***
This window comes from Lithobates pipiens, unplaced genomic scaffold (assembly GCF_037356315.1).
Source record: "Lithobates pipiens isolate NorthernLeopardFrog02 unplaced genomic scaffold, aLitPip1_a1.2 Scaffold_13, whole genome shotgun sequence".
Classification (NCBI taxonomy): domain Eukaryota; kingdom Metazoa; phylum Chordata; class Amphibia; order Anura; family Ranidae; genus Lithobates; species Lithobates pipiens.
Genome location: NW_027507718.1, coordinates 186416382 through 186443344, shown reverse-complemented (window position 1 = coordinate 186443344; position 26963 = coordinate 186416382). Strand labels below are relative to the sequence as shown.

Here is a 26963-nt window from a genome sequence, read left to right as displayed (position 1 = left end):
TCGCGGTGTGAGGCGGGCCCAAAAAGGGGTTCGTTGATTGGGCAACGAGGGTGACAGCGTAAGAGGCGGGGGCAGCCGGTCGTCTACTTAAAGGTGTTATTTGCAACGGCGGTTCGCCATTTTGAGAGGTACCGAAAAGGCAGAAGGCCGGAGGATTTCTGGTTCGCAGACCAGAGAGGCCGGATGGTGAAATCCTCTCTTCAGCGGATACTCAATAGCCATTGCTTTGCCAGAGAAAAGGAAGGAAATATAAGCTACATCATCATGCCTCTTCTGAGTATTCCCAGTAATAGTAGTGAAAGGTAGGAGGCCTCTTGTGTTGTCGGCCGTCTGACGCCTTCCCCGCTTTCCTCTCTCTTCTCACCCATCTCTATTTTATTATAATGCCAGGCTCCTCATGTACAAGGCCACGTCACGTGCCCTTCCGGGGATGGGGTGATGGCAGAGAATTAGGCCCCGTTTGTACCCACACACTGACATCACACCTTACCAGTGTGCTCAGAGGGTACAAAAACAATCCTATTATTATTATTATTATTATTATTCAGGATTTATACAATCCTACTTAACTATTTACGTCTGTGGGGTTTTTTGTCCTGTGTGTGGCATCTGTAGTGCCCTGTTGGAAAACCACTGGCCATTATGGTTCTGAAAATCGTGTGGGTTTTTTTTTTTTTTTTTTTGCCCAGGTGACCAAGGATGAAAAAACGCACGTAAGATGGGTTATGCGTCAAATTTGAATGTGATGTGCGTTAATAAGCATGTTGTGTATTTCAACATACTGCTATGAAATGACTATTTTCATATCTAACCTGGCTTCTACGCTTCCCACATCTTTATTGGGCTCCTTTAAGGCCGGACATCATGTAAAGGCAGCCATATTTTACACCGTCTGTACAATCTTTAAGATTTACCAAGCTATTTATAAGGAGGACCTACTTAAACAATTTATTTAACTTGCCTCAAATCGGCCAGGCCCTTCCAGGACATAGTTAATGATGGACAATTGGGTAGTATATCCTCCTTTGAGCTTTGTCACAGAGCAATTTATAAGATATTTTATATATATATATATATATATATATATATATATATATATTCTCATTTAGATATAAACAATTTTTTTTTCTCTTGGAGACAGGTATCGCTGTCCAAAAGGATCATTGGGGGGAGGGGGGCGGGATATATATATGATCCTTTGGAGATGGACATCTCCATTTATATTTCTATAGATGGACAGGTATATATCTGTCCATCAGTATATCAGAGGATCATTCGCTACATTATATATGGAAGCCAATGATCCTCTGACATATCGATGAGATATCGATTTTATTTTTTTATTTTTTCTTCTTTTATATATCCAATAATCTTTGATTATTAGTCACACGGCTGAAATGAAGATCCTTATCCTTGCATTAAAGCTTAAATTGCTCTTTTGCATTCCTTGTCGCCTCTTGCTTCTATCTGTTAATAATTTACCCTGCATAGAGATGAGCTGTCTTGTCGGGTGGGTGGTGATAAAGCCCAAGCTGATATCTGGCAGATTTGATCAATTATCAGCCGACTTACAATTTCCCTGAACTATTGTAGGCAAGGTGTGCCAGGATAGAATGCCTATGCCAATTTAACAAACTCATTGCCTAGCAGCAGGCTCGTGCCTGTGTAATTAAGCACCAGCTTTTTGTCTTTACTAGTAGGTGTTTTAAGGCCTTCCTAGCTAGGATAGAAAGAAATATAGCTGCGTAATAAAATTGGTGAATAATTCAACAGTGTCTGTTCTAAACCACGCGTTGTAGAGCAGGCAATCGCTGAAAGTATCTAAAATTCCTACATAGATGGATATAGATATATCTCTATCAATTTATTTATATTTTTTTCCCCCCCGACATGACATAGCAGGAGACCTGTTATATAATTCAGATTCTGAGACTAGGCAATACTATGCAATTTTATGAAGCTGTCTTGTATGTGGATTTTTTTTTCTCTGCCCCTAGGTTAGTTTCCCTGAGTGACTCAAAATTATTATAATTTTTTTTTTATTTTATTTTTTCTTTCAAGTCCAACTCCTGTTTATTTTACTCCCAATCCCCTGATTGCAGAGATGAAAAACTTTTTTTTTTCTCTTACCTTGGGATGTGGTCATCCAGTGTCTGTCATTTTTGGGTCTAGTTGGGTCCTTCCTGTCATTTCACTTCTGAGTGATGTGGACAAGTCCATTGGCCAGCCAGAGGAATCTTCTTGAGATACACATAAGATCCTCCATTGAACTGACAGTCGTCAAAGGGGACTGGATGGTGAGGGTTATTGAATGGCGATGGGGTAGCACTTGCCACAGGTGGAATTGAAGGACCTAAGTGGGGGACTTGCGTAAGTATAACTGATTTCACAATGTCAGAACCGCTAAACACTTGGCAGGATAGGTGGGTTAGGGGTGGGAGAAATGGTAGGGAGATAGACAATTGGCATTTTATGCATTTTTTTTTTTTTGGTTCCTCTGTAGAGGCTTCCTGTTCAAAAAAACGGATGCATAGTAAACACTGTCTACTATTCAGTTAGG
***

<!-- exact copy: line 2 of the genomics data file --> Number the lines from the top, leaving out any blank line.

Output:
Source record: "Lithobates pipiens isolate NorthernLeopardFrog02 unplaced genomic scaffold, aLitPip1_a1.2 Scaffold_13, whole genome shotgun sequence".